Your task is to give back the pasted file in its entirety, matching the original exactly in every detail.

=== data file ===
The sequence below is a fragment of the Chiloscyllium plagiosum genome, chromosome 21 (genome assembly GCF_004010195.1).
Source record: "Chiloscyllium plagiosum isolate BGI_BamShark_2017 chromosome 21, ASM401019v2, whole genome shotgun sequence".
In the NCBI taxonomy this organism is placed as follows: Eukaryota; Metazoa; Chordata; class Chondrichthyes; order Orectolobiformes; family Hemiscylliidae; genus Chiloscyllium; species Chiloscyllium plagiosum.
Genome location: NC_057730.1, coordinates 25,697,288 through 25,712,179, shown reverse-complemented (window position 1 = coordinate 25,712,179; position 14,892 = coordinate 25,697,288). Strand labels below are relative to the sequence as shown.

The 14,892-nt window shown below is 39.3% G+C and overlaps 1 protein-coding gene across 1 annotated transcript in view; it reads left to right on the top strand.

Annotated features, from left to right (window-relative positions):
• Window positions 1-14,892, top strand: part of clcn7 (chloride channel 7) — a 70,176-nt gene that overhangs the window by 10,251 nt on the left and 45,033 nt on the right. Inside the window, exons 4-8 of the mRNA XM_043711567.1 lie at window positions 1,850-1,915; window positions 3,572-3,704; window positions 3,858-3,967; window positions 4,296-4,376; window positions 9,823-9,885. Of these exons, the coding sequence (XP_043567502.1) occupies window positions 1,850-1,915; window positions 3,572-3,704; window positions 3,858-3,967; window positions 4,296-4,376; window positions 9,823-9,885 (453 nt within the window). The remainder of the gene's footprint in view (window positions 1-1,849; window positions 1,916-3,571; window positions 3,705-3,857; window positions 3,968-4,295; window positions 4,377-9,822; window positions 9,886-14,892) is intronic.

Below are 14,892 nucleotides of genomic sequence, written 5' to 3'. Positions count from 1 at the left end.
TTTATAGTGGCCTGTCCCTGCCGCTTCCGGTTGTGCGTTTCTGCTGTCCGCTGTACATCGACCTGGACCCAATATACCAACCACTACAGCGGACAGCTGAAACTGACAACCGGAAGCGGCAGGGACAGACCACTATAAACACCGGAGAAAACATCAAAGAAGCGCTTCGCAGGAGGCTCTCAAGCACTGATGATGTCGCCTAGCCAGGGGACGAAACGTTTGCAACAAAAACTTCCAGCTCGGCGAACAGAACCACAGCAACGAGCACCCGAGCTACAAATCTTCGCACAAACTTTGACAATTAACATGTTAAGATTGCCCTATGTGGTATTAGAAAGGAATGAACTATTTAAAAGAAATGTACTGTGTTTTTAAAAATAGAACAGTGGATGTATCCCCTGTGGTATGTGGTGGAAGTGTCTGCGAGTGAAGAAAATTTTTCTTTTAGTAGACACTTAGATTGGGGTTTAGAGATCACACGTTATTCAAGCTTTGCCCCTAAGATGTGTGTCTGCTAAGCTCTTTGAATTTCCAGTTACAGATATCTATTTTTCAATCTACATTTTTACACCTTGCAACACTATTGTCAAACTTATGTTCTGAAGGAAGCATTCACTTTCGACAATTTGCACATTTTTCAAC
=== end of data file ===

The sequence below is a fragment of the Chiloscyllium plagiosum genome, chromosome 21 (genome assembly GCF_004010195.1).
Source record: "Chiloscyllium plagiosum isolate BGI_BamShark_2017 chromosome 21, ASM401019v2, whole genome shotgun sequence".
In the NCBI taxonomy this organism is placed as follows: Eukaryota; Metazoa; Chordata; class Chondrichthyes; order Orectolobiformes; family Hemiscylliidae; genus Chiloscyllium; species Chiloscyllium plagiosum.
Genome location: NC_057730.1, coordinates 25,697,288 through 25,712,179, shown reverse-complemented (window position 1 = coordinate 25,712,179; position 14,892 = coordinate 25,697,288). Strand labels below are relative to the sequence as shown.

The 14,892-nt window shown below is 39.3% G+C and overlaps 1 protein-coding gene across 1 annotated transcript in view; it reads left to right on the top strand.

Annotated features, from left to right (window-relative positions):
• Window positions 1-14,892, top strand: part of clcn7 (chloride channel 7) — a 70,176-nt gene that overhangs the window by 10,251 nt on the left and 45,033 nt on the right. Inside the window, exons 4-8 of the mRNA XM_043711567.1 lie at window positions 1,850-1,915; window positions 3,572-3,704; window positions 3,858-3,967; window positions 4,296-4,376; window positions 9,823-9,885. Of these exons, the coding sequence (XP_043567502.1) occupies window positions 1,850-1,915; window positions 3,572-3,704; window positions 3,858-3,967; window positions 4,296-4,376; window positions 9,823-9,885 (453 nt within the window). The remainder of the gene's footprint in view (window positions 1-1,849; window positions 1,916-3,571; window positions 3,705-3,857; window positions 3,968-4,295; window positions 4,377-9,822; window positions 9,886-14,892) is intronic.

Below are 14,892 nucleotides of genomic sequence, written 5' to 3'. Positions count from 1 at the left end.
TTTATAGTGGCCTGTCCCTGCCGCTTCCGGTTGTGCGTTTCTGCTGTCCGCTGTACATCGACCTGGACCCAATATACCAACCACTACAGCGGACAGCTGAAACTGACAACCGGAAGCGGCAGGGACAGACCACTATAAACACCGGAGAAAACATCAAAGAAGCGCTTCGCAGGAGGCTCTCAAGCACTGATGATGTCGCCTAGCCAGGGGACGAAACGTTTGCAACAAAAACTTCCAGCTCGGCGAACAGAACCACAGCAACGAGCACCCGAGCTACAAATCTTCGCACAAACTTTGACAATTAACATGTTAAGATTGCCCTATGTGGTATTAGAAAGGAATGAACTATTTAAAAGAAATGTACTGTGTTTTTAAAAATAGAACAGTGGATGTATCCCCTGTGGTATGTGGTGGAAGTGTCTGCGAGTGAAGAAAATTTTTCTTTTAGTAGACACTTAGATTGGGGTTTAGAGATCACACGTTATTCAAGCTTTGCCCCTAAGATGTGTGTCTGCTAAGCTCTTTGAATTTCCAGTTACAGATATCTATTTTTCAATCTACATTTTTACACCTTGCAACACTATTGTCAAACTTATGTTCTGAAGGAAGCATTCACTTTCGACAATTTGCACATTTTTCAAC